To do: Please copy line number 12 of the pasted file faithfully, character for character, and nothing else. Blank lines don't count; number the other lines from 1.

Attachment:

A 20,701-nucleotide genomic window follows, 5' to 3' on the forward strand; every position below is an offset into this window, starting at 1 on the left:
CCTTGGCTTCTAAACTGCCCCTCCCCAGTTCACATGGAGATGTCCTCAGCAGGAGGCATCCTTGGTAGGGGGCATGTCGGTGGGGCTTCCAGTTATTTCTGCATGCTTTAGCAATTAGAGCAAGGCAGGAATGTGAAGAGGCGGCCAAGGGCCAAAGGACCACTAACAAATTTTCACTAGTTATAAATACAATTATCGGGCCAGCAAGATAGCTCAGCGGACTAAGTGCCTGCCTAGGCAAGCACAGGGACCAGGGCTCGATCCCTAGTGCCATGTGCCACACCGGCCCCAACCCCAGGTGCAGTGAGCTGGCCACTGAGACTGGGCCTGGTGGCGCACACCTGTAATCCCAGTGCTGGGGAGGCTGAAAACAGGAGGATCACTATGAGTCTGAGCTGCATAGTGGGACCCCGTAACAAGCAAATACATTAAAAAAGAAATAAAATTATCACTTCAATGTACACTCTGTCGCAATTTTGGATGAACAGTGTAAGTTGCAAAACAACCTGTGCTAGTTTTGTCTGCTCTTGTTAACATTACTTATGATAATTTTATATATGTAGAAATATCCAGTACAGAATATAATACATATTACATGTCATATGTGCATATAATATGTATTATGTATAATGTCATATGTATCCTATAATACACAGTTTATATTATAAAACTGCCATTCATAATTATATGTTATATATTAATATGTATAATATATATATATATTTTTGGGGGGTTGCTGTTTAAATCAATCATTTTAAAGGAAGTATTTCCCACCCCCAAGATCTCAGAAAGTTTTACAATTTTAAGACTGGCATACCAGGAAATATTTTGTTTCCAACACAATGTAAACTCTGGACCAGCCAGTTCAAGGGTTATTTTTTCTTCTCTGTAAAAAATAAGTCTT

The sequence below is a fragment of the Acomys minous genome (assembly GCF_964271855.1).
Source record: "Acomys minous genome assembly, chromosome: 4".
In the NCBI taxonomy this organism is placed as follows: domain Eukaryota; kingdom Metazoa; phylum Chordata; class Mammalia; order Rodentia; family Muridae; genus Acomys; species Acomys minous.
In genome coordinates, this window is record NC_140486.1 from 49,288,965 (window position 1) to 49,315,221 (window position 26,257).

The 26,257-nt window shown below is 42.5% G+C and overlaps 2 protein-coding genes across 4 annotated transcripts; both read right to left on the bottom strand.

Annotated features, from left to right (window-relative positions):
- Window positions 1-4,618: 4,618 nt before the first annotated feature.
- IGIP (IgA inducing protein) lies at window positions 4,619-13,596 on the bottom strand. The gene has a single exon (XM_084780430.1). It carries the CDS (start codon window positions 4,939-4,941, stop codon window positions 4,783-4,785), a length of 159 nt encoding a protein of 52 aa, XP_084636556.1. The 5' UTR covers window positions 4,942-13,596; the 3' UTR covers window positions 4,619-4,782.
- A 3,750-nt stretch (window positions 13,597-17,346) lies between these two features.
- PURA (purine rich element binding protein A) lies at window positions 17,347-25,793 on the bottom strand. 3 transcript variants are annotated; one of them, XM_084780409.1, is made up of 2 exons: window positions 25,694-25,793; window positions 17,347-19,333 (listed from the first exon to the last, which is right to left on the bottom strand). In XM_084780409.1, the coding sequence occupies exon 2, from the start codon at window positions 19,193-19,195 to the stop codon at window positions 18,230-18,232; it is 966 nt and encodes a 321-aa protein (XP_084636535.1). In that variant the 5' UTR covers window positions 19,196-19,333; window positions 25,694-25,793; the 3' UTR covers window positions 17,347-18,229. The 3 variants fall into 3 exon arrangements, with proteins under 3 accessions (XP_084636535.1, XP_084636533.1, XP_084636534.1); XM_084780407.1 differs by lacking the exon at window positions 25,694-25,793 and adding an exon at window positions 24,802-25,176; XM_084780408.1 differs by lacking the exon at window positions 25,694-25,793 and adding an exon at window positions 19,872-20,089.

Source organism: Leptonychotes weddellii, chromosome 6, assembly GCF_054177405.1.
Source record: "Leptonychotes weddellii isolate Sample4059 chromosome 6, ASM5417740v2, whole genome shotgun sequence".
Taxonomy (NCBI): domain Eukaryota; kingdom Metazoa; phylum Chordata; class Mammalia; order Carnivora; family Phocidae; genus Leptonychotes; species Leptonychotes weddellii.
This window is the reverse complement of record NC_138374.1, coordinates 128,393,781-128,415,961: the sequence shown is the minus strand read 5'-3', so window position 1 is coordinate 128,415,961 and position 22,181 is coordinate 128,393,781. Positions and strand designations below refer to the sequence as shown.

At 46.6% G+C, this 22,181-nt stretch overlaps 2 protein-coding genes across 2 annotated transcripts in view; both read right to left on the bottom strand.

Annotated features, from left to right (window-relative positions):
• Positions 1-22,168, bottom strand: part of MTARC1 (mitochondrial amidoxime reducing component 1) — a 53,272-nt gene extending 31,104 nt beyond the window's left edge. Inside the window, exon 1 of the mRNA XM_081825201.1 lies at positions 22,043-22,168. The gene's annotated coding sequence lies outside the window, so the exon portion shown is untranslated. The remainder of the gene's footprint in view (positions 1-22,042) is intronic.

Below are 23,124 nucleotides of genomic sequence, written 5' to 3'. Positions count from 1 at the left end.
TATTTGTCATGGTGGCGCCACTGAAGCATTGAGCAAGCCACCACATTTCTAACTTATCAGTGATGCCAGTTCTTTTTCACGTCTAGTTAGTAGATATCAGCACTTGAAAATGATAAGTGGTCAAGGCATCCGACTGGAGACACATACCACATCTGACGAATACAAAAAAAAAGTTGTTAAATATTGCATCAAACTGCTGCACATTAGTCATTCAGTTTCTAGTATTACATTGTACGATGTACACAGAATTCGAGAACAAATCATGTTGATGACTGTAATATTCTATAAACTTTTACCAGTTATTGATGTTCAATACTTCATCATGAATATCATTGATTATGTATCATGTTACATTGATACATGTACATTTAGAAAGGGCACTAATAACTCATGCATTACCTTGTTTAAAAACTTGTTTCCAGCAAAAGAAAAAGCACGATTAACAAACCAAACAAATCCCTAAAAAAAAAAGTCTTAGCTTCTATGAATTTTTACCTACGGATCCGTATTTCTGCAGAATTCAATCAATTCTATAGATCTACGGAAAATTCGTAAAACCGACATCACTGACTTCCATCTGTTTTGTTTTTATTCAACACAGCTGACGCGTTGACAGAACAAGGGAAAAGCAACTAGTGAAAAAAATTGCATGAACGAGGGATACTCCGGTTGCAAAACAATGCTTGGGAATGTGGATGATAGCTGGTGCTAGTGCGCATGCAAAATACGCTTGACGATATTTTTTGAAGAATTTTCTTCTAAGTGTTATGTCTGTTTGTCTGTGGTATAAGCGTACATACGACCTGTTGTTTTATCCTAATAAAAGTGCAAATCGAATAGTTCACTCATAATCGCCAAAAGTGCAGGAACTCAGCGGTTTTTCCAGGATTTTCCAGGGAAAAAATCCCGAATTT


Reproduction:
- PURA (purine rich element binding protein A) lies at window positions 17,347-25,793 on the bottom strand. 3 transcript variants are annotated; one of them, XM_084780409.1, is made up of 2 exons: window positions 25,694-25,793; window positions 17,347-19,333 (listed from the first exon to the last, which is right to left on the bottom strand). In XM_084780409.1, the coding sequence occupies exon 2, from the start codon at window positions 19,193-19,195 to the stop codon at window positions 18,230-18,232; it is 966 nt and encodes a 321-aa protein (XP_084636535.1). In that variant the 5' UTR covers window positions 19,196-19,333; window positions 25,694-25,793; the 3' UTR covers window positions 17,347-18,229. The 3 variants fall into 3 exon arrangements, with proteins under 3 accessions (XP_084636535.1, XP_084636533.1, XP_084636534.1); XM_084780407.1 differs by lacking the exon at window positions 25,694-25,793 and adding an exon at window positions 24,802-25,176; XM_084780408.1 differs by lacking the exon at window positions 25,694-25,793 and adding an exon at window positions 19,872-20,089.